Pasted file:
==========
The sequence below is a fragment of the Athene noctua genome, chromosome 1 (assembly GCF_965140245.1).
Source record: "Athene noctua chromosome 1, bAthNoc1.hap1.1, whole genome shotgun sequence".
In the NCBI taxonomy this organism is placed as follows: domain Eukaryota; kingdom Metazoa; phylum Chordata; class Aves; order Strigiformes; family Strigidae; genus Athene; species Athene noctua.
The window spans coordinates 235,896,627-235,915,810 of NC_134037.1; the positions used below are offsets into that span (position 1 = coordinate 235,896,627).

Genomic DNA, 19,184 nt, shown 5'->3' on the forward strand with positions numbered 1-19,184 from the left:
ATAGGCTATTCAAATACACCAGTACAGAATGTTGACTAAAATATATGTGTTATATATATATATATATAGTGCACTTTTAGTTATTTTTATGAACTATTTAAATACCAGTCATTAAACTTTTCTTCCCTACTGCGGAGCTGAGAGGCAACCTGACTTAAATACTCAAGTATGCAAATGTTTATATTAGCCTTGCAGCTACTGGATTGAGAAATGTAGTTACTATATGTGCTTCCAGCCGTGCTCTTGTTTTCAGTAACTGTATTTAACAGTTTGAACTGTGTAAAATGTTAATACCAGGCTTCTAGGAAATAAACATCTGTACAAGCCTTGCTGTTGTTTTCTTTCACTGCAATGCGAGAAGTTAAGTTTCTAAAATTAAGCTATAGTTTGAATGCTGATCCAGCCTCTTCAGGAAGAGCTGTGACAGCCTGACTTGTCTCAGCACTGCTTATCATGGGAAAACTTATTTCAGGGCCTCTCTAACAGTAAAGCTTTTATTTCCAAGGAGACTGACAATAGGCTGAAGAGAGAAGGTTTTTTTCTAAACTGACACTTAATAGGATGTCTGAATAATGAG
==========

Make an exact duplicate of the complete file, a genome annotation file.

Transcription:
The sequence below is a fragment of the Athene noctua genome, chromosome 1 (assembly GCF_965140245.1).
Source record: "Athene noctua chromosome 1, bAthNoc1.hap1.1, whole genome shotgun sequence".
In the NCBI taxonomy this organism is placed as follows: domain Eukaryota; kingdom Metazoa; phylum Chordata; class Aves; order Strigiformes; family Strigidae; genus Athene; species Athene noctua.
The window spans coordinates 235,896,627-235,915,810 of NC_134037.1; the positions used below are offsets into that span (position 1 = coordinate 235,896,627).

Genomic DNA, 19,184 nt, shown 5'->3' on the forward strand with positions numbered 1-19,184 from the left:
ATAGGCTATTCAAATACACCAGTACAGAATGTTGACTAAAATATATGTGTTATATATATATATATATAGTGCACTTTTAGTTATTTTTATGAACTATTTAAATACCAGTCATTAAACTTTTCTTCCCTACTGCGGAGCTGAGAGGCAACCTGACTTAAATACTCAAGTATGCAAATGTTTATATTAGCCTTGCAGCTACTGGATTGAGAAATGTAGTTACTATATGTGCTTCCAGCCGTGCTCTTGTTTTCAGTAACTGTATTTAACAGTTTGAACTGTGTAAAATGTTAATACCAGGCTTCTAGGAAATAAACATCTGTACAAGCCTTGCTGTTGTTTTCTTTCACTGCAATGCGAGAAGTTAAGTTTCTAAAATTAAGCTATAGTTTGAATGCTGATCCAGCCTCTTCAGGAAGAGCTGTGACAGCCTGACTTGTCTCAGCACTGCTTATCATGGGAAAACTTATTTCAGGGCCTCTCTAACAGTAAAGCTTTTATTTCCAAGGAGACTGACAATAGGCTGAAGAGAGAAGGTTTTTTTCTAAACTGACACTTAATAGGATGTCTGAATAATGAG